Recently, the Center for Environmental Health, a nonprofit consumer advocacy group in Oakland, California, tested 300 purses and wallets from 21 national online and brick-and-mortar retailers located in the San Francisco Bay Area, including Amazon.com, Forever 21, and Neiman Marcus, for lead contamination. Results showed that lead in 43 purses, handbags, and wallets exceeded 300 parts per million (ppm), a limit California set for purses in 2010. Even more upscale brands fell prey to lead paint: A $200 Tory Burch wallet purchased from Neiman Marcus had 58,700 ppm lead, 195 times higher than the set standard.
Though lead is prohibited for use in children’s products and can’t exceed 600 ppm in house paint, there is no federal law restricting lead in purses or other consumer products intended for adults. “We usually see this problem in faux leather, vinyl, and different kinds of plastics that have bright colors,” says Charles Margulis, communications director at the Center for Environmental Health (CEH). That’s doubly disturbing because such bags are often marketed as “vegan” or “eco-friendly”—labels that imply they’re better than animal leather, which doesn’t contain as much lead.
This is the second go-round for the group when it comes to lead in purses. In 2009, they conducted a similar test and found similarly high levels of lead in a wider percentage of the 300 purses they tested. As a result, the group worked with 40 leading retailers and reached a legal agreement that set the 300 ppm limit for lead in handbags and other accessories. The CEH conducted this round of testing to ensure that retailers were sticking to their end of the agreement. “We wanted to see if the industry in general was cleaning up,” Margulis says.
These numbers are a decent improvement from past lead tests, he says, acknowledging that purse makers have made noteworthy progress. “But we still think the industry can do a lot better.”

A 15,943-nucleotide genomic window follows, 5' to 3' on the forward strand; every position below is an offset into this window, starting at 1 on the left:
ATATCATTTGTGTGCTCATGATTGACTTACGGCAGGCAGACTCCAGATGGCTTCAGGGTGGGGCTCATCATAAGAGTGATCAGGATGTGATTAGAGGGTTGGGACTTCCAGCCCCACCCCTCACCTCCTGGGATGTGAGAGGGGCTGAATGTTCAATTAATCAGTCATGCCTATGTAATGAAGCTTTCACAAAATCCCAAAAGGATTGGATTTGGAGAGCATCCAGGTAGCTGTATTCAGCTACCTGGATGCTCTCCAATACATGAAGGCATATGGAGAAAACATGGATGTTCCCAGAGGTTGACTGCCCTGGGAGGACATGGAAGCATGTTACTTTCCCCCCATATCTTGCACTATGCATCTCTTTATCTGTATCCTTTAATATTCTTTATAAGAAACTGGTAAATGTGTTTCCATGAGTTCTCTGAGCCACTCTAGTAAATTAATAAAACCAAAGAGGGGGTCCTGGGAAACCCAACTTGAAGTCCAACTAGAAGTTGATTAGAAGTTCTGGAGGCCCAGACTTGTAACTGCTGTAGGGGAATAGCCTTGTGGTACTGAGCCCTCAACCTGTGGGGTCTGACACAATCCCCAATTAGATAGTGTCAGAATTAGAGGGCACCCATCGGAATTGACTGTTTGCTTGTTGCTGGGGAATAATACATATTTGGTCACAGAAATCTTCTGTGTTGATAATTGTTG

Lead is no joke when it comes to your health. Every major medical and public health organization in the world has admitted that there is no safe level of exposure to this toxic metal, which does more than just impair neurological development in children. It builds up in the bones and fatty tissue of adults, leading to serious late-in-life problems such as Alzheimer’s disease, heart disease, high blood pressure, and kidney failure. Some scientists suspect it could even be linked to Lou Gehrig’s disease, or ALS.
For women hoping to protect their health and steer clear of lead, Margulis offers a few shopping tips:
• Steer clear of brightly colored accessories
Lead acts as a stabilizer to preserve the color of really bright hues, particularly in the yellow and red family. It’s pretty rare to find a high lead content in a black or brown bag, Margulis says. These colors might not be as fun to flaunt, but at least you’ll lessen your chances for health issues, which, in addition to those mentioned above, include mood disorders, infertility, and memory loss.
• Stick with real leather or canvas
The tests rarely revealed lead in real leather bags. It’s more of a problem in vinyl, polyurethane, and other leather alternatives made from plastic, Margulis says. If you want to avoid animal products entirely, buy a canvas bag. (Can’t find one you like? Check out this Summer Bag Everyone Needs to Buy.)
• Shop smart
Though countless retailers sell products that contain lead, here are some well-known brands that tested positive for lead at levels that exceeded the 300 ppm limit:
- Big Buddha
- Forever 21
- House of Harlow 1960
- Tory Burch
- Ralph Lauren
- Nine West